Even though Mind The Gap #1, the new Image series from Jim McCann and Rodin Esquejo, opens with lyrics from Lionel Richie's "Hello," the songs that wind up in my hea after reading it are "The Space Between" by The Dave Matthews Band or "Coma" by Guns 'N' Roses. Because Mind The Gap is literally about the space between life and death inhabited by the comatose. And it's pretty compelling, too.
A young woman named Ellis Peterssen has gone missing, and we learn she has good theater-nerd buddies, a distant mother, an over-protective father and an absolute douchebag little brother when she's brought to the hospital after being found unconscious on the 50th Street subway platform. While her "loved" ones react curiously and her doctors seem to respond even more curiously, Elle herself is in some strange stream-of-consciousness netherworld where she's occasionally dressed as the Bee Girl from the Blind Melon video while trying to remember who she is, and she's being guided about by, you guessed it, a cute and suave mystical British bloke who smokes and talks all clever and who is named Blake Robert Plangman but prefers the more pedestrian "Bobby."
Is this a real metaphysical realm, or is it all how one woman's mind is choosing to parse the experience of being in a coma? Blake Robert Plangman Call Me Bobby seems to think it's the latter, which would make sense, because Blake Robert Plangman Call Me Bobby, Luv is the kind of guy a theater chick whose word association for 'the world' is immediately 'a stage' would dream up as her companion.
There's a whodunit afoot – mainly about what exactly happened to Elle and who did it, and we've got suspicious bickering doctors, suspicious family members and suspicious bearded-dickhead other-doctor with a briefcase of mystery. Not to mention the criminal 'masked guy in hoodie' with an unseen puppet master who likely juiced her with some kind of drug. But the more curious thing is what happens when she wakes up in another person's body by sheer accident – intimating that there's more going on here than just hallucination.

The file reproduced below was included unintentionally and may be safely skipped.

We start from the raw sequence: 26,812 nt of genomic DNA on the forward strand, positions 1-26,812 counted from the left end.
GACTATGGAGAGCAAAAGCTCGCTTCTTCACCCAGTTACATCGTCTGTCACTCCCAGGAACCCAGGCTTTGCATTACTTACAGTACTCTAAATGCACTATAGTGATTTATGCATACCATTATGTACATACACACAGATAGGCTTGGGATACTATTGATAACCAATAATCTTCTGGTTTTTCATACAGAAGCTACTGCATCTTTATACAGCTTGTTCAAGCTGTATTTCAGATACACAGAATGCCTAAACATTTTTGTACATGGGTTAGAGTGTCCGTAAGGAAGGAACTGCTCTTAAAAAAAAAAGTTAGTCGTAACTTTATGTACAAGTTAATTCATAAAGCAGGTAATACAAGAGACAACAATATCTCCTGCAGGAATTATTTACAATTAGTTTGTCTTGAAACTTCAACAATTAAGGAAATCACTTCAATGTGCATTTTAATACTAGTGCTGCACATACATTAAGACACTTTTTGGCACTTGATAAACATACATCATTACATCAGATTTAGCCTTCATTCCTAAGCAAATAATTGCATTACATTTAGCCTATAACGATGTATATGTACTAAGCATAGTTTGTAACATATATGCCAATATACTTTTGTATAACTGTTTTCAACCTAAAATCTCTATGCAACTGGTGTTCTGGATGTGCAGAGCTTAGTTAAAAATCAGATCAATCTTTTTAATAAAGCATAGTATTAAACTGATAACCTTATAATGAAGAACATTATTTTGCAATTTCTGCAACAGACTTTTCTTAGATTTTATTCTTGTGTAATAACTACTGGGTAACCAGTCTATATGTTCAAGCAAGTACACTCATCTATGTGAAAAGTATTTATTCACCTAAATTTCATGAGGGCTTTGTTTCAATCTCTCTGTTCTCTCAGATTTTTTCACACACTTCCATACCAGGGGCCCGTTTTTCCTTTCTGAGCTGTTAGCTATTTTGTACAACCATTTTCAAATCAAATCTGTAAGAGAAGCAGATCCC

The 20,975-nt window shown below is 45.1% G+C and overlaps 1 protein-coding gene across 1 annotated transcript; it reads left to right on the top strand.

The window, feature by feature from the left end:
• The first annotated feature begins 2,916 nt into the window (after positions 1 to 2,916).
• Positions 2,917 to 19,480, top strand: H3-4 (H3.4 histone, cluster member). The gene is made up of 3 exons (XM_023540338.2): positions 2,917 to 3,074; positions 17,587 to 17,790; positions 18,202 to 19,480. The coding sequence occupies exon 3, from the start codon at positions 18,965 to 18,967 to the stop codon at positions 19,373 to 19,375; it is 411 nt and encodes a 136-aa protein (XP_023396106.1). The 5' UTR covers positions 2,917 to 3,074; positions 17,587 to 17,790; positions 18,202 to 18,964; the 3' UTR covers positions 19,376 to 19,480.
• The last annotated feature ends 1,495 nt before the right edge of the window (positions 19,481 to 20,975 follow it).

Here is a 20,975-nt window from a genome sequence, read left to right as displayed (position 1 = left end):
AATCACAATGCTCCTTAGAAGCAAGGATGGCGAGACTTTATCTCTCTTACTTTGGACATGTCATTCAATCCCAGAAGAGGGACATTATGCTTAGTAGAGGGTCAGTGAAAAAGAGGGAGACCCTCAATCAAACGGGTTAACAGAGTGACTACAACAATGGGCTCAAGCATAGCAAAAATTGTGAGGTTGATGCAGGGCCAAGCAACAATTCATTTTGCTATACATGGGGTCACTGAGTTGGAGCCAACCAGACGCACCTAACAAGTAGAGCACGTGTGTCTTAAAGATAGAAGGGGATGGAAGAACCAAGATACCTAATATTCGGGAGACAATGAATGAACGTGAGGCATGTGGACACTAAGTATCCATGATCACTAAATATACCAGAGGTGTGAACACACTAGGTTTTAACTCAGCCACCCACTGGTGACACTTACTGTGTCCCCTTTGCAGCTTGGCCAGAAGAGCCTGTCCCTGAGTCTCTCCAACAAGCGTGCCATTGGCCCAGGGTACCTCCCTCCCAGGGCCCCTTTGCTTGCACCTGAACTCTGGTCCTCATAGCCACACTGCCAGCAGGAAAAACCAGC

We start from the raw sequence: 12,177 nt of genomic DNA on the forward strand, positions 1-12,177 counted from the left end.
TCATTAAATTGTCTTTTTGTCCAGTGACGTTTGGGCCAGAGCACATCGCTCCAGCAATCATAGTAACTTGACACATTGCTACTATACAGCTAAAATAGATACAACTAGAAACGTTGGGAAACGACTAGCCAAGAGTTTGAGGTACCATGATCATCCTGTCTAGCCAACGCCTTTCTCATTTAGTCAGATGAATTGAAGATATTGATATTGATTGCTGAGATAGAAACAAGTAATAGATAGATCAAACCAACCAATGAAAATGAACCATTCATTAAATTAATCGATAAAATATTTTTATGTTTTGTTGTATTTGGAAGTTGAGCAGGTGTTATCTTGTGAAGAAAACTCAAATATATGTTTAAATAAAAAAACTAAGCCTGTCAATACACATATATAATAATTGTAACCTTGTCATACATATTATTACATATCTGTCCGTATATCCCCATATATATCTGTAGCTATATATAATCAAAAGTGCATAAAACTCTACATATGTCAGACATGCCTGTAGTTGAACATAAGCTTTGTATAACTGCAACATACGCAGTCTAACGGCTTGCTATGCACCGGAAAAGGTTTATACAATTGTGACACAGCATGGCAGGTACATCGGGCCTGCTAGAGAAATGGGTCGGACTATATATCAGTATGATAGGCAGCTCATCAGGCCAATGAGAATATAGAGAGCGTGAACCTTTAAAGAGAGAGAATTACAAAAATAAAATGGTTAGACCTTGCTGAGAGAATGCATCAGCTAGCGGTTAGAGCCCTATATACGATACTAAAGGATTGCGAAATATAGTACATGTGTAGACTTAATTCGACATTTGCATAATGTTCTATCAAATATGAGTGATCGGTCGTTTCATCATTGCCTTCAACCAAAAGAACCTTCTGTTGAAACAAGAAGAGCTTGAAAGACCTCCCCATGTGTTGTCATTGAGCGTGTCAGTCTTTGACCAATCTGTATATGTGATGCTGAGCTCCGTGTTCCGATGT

McCann's got a solid foundation here, although some of the dialog makes me twitch for some reason – either it feels like it fumbles a bit riding that thin line between clever and "clever," or I'm too far removed from my theater-nerd days to remember how annoying we were when we talked. We're not sure yet whether this is going to go full-on sci-fi or remain an ambiguously human story. Esquejo's art is at times absolutely wonderful, and Elle's reaction to the last thing she remembers is visually arresting and is pretty much the most solid hook into the book. The rest of the characters, I'm not sure I really like enough to invest in them yet, but that little emotional jab brings the tale home and helps us break the ice.
Mind The Gap #1 is definitely worth a look-see, and it has plenty of room to grow. No capes, no bombast and no standard comic-book fare, and that's a good thing. Just an interesting trip through the mindscape of a woman lost in the space between.